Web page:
Letters from Space
Astronaut Clayton Anderson spent 152 days in space aboard the International Space Station--and while he didn't mail dozens of letters back to Earth (they would have burned up on reentry!), imagine if he did! These letters from space are full of weird science, wild facts, and outrageous true stories from life in space, complete with hysterical illustrations from Susan Batori. Backmatter includes even more interesting information on space, astronauts, and living among the stars.
|Interest Level||Grade 1 - Grade 3|
|Reading Level||Grade 2|
|ATOS Reading Level|
|Guided Reading Level|
|Publisher||Sleeping Bear Press|
|Available Formats||Hardcover (9781534110748), PDF (9781534167452), Hosted ebook (9781534167629)|
|Number of Pages||32|
|Dimensions||11 x 9|
School Library Journal - Letters from Space
With a final page of facts about NASA, astronauts, and living in space, this must-purchase entertains with a combination of zany art, humor, and solid facts for fascinated young readers craving space travel—even the armchair kind.
Kirkus Reviews - Letters from Space
A retired astronaut explains what life is like aboard the International Space Station.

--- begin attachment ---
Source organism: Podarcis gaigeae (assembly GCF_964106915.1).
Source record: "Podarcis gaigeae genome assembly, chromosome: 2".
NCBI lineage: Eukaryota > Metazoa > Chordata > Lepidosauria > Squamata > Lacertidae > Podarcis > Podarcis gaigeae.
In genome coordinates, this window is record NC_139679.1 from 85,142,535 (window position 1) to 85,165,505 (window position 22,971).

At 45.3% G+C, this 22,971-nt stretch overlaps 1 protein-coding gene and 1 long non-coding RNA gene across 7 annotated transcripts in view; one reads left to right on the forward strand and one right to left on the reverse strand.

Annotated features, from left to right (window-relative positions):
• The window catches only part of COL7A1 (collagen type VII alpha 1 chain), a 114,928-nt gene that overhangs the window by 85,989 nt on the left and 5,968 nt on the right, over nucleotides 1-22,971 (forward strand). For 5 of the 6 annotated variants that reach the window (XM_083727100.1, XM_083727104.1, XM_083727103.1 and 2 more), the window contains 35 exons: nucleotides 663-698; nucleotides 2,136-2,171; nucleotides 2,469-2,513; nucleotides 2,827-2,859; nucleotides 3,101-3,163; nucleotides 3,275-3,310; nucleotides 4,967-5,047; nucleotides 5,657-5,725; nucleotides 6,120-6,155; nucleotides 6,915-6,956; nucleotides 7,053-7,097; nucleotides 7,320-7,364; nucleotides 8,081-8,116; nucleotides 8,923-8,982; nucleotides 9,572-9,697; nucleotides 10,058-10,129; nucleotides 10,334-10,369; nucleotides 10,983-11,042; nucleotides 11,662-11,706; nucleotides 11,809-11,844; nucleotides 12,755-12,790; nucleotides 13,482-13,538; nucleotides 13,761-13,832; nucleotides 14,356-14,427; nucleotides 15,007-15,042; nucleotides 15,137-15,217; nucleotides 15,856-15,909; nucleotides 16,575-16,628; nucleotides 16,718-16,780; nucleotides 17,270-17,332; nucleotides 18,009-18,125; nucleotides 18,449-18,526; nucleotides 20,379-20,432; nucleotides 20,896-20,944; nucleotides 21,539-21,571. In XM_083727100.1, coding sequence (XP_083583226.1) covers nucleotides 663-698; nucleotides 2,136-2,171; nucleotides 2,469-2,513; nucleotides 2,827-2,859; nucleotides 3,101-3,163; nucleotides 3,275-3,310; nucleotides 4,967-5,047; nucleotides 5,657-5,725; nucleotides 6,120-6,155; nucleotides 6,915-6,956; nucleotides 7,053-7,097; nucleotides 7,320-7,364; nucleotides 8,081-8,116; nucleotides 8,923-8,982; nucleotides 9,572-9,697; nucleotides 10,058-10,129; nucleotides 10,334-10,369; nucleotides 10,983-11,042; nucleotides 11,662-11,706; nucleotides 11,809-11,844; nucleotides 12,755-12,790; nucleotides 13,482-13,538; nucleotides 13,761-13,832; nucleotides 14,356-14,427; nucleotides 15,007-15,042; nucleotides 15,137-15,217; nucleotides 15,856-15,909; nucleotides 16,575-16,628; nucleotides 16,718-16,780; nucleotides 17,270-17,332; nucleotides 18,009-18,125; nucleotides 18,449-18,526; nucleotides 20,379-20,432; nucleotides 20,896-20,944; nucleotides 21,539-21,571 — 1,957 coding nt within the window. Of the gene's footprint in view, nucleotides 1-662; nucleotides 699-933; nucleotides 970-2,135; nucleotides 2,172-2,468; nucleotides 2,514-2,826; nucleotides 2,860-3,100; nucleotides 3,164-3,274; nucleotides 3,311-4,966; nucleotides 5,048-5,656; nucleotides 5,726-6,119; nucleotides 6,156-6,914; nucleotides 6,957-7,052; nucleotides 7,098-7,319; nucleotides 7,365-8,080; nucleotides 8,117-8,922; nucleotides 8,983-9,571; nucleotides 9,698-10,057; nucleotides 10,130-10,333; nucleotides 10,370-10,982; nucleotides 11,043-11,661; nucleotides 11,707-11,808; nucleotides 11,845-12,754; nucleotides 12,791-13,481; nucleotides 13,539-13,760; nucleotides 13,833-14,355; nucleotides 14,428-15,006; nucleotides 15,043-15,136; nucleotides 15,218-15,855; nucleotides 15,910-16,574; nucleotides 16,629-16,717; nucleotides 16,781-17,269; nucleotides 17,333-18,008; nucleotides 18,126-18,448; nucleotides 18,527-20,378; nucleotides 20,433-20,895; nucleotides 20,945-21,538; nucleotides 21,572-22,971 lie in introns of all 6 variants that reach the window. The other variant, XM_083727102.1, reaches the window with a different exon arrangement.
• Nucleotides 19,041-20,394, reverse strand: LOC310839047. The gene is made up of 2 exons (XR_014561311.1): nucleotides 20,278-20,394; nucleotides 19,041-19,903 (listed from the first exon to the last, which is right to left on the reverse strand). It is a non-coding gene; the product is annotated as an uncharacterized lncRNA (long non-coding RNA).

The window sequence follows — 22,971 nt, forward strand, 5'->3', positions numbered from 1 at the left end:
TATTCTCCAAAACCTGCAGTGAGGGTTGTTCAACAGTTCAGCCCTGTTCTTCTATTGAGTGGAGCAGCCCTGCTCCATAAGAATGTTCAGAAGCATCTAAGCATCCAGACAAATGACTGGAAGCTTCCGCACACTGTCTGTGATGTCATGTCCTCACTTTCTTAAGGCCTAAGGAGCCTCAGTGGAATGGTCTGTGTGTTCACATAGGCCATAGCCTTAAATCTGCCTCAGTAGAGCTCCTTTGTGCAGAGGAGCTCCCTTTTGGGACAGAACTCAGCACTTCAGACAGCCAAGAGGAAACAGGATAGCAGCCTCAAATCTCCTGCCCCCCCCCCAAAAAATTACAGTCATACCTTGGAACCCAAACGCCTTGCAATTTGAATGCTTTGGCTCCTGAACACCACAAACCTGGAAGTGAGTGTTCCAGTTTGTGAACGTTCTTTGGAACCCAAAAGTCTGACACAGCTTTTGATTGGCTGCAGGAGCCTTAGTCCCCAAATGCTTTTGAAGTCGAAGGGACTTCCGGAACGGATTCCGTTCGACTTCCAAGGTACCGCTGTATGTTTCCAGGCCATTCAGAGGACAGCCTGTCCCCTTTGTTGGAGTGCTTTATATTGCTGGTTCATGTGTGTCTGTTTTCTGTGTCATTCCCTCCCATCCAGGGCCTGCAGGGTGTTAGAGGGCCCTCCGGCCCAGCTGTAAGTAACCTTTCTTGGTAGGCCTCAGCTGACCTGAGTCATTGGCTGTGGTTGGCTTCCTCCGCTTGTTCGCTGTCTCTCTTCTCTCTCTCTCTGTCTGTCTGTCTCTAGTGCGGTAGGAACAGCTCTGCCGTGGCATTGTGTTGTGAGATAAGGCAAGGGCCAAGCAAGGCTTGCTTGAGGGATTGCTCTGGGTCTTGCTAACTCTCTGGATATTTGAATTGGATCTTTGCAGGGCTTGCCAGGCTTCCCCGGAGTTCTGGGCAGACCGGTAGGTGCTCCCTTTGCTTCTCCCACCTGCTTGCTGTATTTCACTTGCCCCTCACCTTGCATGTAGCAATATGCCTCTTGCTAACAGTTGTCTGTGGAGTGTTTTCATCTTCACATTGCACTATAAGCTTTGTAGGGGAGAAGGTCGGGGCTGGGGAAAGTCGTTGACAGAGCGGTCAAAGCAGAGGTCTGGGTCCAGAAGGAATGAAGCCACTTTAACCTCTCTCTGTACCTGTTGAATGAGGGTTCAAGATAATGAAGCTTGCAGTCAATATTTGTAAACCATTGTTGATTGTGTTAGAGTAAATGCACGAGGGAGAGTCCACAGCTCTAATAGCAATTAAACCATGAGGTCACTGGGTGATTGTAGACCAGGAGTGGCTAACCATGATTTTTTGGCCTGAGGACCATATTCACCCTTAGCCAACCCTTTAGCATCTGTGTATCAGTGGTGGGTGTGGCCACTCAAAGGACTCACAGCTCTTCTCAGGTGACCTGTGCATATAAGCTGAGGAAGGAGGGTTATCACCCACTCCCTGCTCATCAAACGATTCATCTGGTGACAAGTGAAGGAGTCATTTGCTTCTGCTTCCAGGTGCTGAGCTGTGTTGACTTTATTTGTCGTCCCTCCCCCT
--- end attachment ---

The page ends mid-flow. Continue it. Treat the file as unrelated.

Plainly based on memories of his own 5-month space-station mission in 2007, Anderson’s (fictive) letters to family and students not only make reference to scientific work and day-to-day routines, but positively fizz with the sense of being on a great adventure: “I fly to the bathroom—and I even fly when I’m going to the bathroom. So cool!” and “I was like one of those guys who fix wires on utility poles. But in SPACE!” Batori captures the exhilaration with cartoon scenes featuring a diverse crew of pop-eyed humans (plus one green extraterrestrial) in various orientations, joined by various imagined animals (“It would be neat to have a dog or a cat, but what a mess with no gravity!”), floating foodstuffs, and, following an eventual return to Earth, a cheering crowd at a “Welcome Home” party. The author closes with a more-detailed recap, so young readers with serious questions relating to the physiology of space adaptation syndrome are just as well served as those who are keenly interested in how long astronauts have to wear their underwear. (This book was reviewed digitally with 9-by-22-inch double-page spreads viewed at 83% of actual size.) A tantalizing taste of the (literally) high life.
Author: Clayton Anderson
Clayton Anderson, a retired astronaut, once spent 152 days aboard the International Space Station. He is now a public speaker and author. This is his first children’s picture book. He lives in League City, Texas—just south of Houston on the Gulf of Mexico.
Illustrator: Susan Batori
Susan Batori’s books include Don’t Call Me Fuzzybutt! and Letters from Space. She worked in advertising before switching to children’s book illustration. Susan lives in Budapest, Hungary.
- Beginning of Text
- PS from the Astronaut
|Educational front/back matter|